Kansas City forum

How you score the second and final presidential forum depends on what you think an election is all about, and what criteria are used. For the partisan-minded, Mr. Reagan came through the Kansas City event with a show of the familiar ease with an audience, humor, and composure for counterattack missing from his debate performance two weeks ago. His GOP supporters can feel reassured their campaign is again on track. They can resume their basic game plan for the last two weeks of the campaign. Mr. Mondale's backers can likewise claim that their candidate again showed a conceptual grasp of the issues that contrasts with his opponent's more instinctual approach. He continued to assure independents and nominal Democrats of his competence as a leader, which he must do to further narrow the gap between the President and him.

The second forum basically enhanced trends and themes already in place. Mr. Mondale attacked the President on issues of competence, mastery of detail, and accountability for decisions. The measure of leadership should be toughness tempered by wisdom. Mondale tried to outflank the President by constant reference to strength. Mr. Reagan responded by charging that the Mondale record on arms control and foreign policy was one of unilateral disarmament and weakness. ''I know it will come as a surprise to Mr. Mondale,'' he said at one point, ''but I am in charge.'' In this wrestling to pin the one as being too weak and the other as too uninvolved, the outcome appeared a draw. In the polls, Reagan has consistently been holding in the mid-50-percent range; it has been Mondale's rating that has moved upward of late. For Mondale to win, the President would have to make a significant mistake to dip below 50 percent, and he did not do that Sunday night.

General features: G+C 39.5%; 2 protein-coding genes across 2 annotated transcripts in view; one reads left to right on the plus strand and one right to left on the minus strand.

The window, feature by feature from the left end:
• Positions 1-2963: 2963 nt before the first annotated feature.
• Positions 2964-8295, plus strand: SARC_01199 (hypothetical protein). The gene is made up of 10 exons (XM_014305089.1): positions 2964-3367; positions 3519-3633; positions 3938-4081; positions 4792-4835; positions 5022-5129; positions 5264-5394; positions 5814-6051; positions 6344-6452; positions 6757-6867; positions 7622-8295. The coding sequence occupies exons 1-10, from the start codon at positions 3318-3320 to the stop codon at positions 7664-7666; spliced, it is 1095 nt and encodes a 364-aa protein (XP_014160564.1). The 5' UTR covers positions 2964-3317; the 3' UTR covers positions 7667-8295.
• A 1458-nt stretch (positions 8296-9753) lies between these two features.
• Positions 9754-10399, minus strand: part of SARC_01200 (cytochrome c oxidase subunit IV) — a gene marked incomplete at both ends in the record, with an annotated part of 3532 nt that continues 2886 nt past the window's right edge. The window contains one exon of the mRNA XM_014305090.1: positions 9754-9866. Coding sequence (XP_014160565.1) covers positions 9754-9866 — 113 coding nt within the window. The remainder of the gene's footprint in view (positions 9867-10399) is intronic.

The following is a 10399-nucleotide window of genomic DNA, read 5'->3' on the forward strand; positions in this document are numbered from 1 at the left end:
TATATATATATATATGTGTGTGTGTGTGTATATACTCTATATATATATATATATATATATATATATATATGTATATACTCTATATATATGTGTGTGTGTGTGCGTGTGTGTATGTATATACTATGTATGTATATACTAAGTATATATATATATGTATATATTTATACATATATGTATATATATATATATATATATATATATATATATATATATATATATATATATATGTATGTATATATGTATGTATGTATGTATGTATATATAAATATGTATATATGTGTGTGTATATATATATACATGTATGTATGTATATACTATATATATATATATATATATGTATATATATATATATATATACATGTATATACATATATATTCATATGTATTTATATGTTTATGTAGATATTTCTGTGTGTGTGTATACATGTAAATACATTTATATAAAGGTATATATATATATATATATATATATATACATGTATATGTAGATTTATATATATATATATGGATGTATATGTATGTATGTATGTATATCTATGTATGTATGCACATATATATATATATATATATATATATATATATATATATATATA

If an election is viewed less as a choice between two candidates or two parties and more as a process of voter decision - a time when the public reviews national policy broadly and in some detail - the debates were a help. Mr. Reagan deserves credit for agreeing to the process, as President Carter did in 1980. Mr. Mondale rightly thanked the President for taking him on in 1984.

The voters now have a better sense of disagreements over the ''star wars'' defense program - which President Reagan describes in visionary terms as one day making offensive nuclear arms obsolete, and which Walter Mondale sees as destabilizing to the current arms picture because the Soviets could view the defensive system as implying a first-strike threat. The same can be said of the issue of immigration control along the southern US border: We know better where the lines of dispute lie.

On the question of terrorism and national humiliation, the comparison has been drawn between the seizure of American hostages in Tehran during President Carter's term and the series of terrorist attacks on American installations in Beirut. Mondale asserts that events in Central America - CIA-backed subversive attacks on Nicaragua, or the new flap over a CIA guerrilla manual for the anti-Sandinista contras - have ''spent a good deal of America's assets'' in credibility abroad. Mr. Reagan counters that the Soviets moved against Afghanistan during the Carter-Mondale, not the Reagan-Bush, administration.

The President's strongest argument in foreign affairs is that America is now, relatively speaking, at peace. This is akin to his advantage on prosperity. Mr. Mondale can highlight the administration's lapses, the tardiness of direct contacts with the Soviet leadership, the lack of apparent progress on arms control, and so forth. The President himself opened the question of competence with his faltering performance in the first debate. But America's lack of an immediate international crisis gives the President an advantage that appears not subject to debate.

The exchange regrettably focused more on the pursuit of national strength than on achieving an equal and parallel exercise of moral and diplomatic energy in pursuit of international peace. In his four-minute summation, Mr. Reagan related how a person a hundred years from now, driving along the California coast, would know whether ''we used those weapons or not.'' Again, however, the emphasis was more on stating peaceful intentions than on mobilizing to broaden the conditions for harmony among nations.

Now it's back to the public, to render the final election judgment.

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